From 911 to rehabilitation
For one of the two labs, Erasmus MC, in collaboration with the EUR, will enter into a new partnership with Philips Healthcare. Together they will improve the patient journeys of patients suffering from a stroke. ‘A stroke is an acute problem,’ says Niessen, ‘but it has a long aftermath. We want to use artificial intelligence to help the patient from A to Z. That starts with dialling 911 and ends with rehabilitation.’
From the very first moment during the patient journey, choices have to be made. Niessen: ‘The patient enters the hospital. You need to diagnose them correctly with imaging by a CT scan. After that, you want to offer the patient the best treatment and ultimately the best rehabilitation.’
Over the next ten years, a total of 10 PhD students will work in the laboratory with Philips to make those choices easier. ‘They will create an environment in which data collection is possible along the patient’s entire timeline. They then can use AI to extract information from this data. For example, which type of patient is better suited for which treatment. We can eventually use that information to provide personalized treatment to improve patient outcomes.’
For now, this lab is starting with the patient journey for stroke. Eventually, this initiative will include other patient journeys by joining Convergence, a collaboration between the EUR, TU Delft and Erasmus MC.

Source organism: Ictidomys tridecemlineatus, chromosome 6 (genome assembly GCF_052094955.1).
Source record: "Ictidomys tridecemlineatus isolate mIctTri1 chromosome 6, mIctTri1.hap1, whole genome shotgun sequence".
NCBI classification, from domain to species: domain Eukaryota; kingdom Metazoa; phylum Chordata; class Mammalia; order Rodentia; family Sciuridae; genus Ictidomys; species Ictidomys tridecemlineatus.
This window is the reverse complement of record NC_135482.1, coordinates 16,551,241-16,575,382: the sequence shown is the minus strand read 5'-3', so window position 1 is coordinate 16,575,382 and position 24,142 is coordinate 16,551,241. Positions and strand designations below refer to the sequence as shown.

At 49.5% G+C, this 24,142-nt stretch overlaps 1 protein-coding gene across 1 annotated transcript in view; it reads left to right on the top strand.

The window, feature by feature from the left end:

Neuro-radiologist Aad van der Lugt will be the driving force behind the second lab. In doing so, Erasmus MC continues its long-standing collaboration with General Electric Healthcare. An MRI examination must and can be better geared to the individual patient,’ he says. What would that look like, according to him?
Van der Lugt envisions a faster and more effective scanner: ‘An MRI scanner that determines the protocols in advance by providing information about the patient. One that can adjust itself during the scan using information from the first series of scans. Or one that doesn’t have to start over if the patient moves during the scan, but can correct motion artefacts automatically.’
Van der Lugt also hopes that AI can eventually help radiologists interpret the scans. Algorithms could, for example, find and analyze small details that are not or barely visible. The Radiology Lab will be home to 10 PhD students over the next 10 years.
The ROBUST consortium will establish a total of 17 ICAI labs, led by the principal applicant and UvA professor Maarten de Rijke. NWO is providing 25 million euros, and participating companies and UMCs will invest the remaining sum. ‘It’s a huge investment in AI,’ says Niessen. ‘That’s because the impact of AI in healthcare and society will be enormous, provided we can rely on it properly. We need to make sure that this powerful technology is used responsibly in daily clinical practice. That’s what we’ll be working hard on over the next 10 years.’